Despite their convenience, third-party messaging apps can pose new risks if their security measures are flawed or incomplete. Confide, for instance, was criticized when security researchers found multiple vulnerabilities that could have left users’ communications exposed to hackers. (The company said that the issues had been resolved and that Confide offered “industry-standard cryptography.”)
Self-deleting messages can also foul up long-established record-retention practices and, for some federal employees, they may constitute a violation of the law. White House staff members, for example, are required by the Presidential Records Act of 1978 to store copies of their work-related correspondence, while employees of other federal agencies, including the State Department, are required to save their communications under the Federal Records Act. When those records are created outside of official channels — or when, in the case of a disappearing message, they’re never created at all — a piece of history is lost.
Few issues produce bipartisan consensus in Washington these days, but the secure messaging trend has drawn criticism from all sides. Citizens for Responsibility and Ethics in Washington, a watchdog group, recently filed a lawsuit against the Trump administration, alleging that Mr. Trump and his associates were “ignoring or outright flouting” public records laws by using texting apps like Confide. Judicial Watch, a conservative group, sued the Environmental Protection Agency over its staff members’ reported use of Signal, calling the app’s popularity among government workers “disturbing” and saying that it “may make it difficult for their work to be overseen.”
“It’s a serious issue that part of the legal record is being destroyed,” said John Wonderlich, the executive director of the Sunlight Foundation, a group that advocates open government. “Lots of record-keeping requirements don’t work very well at all for the modern world.”
Secure chats are especially tough to regulate, because they leave few traces by design. But scrutiny of the practice is growing. In March, David S. Ferriero, the nation’s archivist, sent a memo to officials at federal agencies reminding them that they were “responsible for properly managing electronic messages that are federal records” across a wide range of communications systems.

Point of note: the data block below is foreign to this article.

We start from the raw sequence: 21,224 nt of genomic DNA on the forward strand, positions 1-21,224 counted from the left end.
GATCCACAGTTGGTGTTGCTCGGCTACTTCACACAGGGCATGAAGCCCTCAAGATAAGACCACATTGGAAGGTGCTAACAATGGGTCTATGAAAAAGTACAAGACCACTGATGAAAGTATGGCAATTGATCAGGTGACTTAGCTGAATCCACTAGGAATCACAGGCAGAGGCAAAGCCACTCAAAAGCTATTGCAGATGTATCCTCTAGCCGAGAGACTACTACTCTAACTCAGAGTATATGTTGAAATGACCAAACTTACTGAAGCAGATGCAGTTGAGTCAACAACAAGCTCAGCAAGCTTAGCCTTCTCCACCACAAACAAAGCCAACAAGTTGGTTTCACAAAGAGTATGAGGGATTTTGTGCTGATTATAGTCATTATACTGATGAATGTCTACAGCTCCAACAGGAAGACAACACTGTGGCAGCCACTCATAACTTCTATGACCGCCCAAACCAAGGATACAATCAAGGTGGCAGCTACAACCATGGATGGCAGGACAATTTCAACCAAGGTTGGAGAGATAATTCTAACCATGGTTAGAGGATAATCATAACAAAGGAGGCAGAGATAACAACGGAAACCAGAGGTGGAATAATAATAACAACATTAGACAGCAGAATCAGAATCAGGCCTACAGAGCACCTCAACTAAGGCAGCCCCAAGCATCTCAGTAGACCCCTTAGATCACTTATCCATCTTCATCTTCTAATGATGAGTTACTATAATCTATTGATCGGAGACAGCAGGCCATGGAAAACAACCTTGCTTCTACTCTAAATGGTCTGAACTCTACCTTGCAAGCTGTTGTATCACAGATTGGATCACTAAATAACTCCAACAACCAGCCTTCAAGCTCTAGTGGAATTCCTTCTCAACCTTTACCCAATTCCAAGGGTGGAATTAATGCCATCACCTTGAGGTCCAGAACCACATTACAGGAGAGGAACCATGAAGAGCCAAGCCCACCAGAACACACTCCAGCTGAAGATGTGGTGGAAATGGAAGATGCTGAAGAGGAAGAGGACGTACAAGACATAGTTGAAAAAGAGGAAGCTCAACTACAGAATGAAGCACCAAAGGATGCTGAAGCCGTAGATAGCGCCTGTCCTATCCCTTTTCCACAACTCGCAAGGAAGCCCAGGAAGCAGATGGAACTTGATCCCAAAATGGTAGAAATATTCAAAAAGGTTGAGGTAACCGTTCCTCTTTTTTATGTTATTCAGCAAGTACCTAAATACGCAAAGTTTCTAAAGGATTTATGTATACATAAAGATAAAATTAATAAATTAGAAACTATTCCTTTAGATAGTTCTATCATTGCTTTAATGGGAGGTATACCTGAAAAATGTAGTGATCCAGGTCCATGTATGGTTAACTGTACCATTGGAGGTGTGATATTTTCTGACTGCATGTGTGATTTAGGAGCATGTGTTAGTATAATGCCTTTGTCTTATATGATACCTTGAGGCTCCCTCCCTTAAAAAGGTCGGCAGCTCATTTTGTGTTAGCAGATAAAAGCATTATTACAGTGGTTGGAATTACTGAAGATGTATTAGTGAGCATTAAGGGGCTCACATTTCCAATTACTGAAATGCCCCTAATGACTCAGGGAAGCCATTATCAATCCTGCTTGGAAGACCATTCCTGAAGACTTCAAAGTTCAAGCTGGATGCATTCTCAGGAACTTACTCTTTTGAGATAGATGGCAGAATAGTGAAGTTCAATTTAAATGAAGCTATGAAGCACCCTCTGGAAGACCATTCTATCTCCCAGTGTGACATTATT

Representative Mike Quigley, Democrat of Illinois, recently introduced the Communications Over Various Feeds Electronically for Engagement (or Covfefe) Act, which would extend the reach of the Presidential Records Act to include social media posts and other digital records. Despite the groaner of a name, a cheeky reference to Mr. Trump’s now-infamous misspelled Twitter post, Mr. Quigley’s bill addresses a very real issue: As of now, tweets and other social media posts are not explicitly named as protected records.
Daniel Jacobson, a White House lawyer during the Obama administration, told me that the use of apps like Signal and Confide among Trump administration officials might technically amount to criminal activity, under laws that prohibit the destruction of government property. And while White House staff members are unlikely to go to jail for texting, he said that preserving public records was an essential democratic norm, no matter which apps officials use.
“The public has a right to know what people in the White House worked on,” Mr. Jacobson said. “Especially at a time where basic facts are often disputed, it is important to know that the truth will one day be made public.”
Whether illicit or innocent, the use of secure texting apps is probably here to stay. The alternative is just too fragile, in a world where a data breach can mean disaster. Which means it’s up to regulators and technologists to find a solution that provides both security and accountability.
If modern communication methods can be aligned with record-keeping laws, it will ensure that when our leaders conduct official business, the public still gets the message.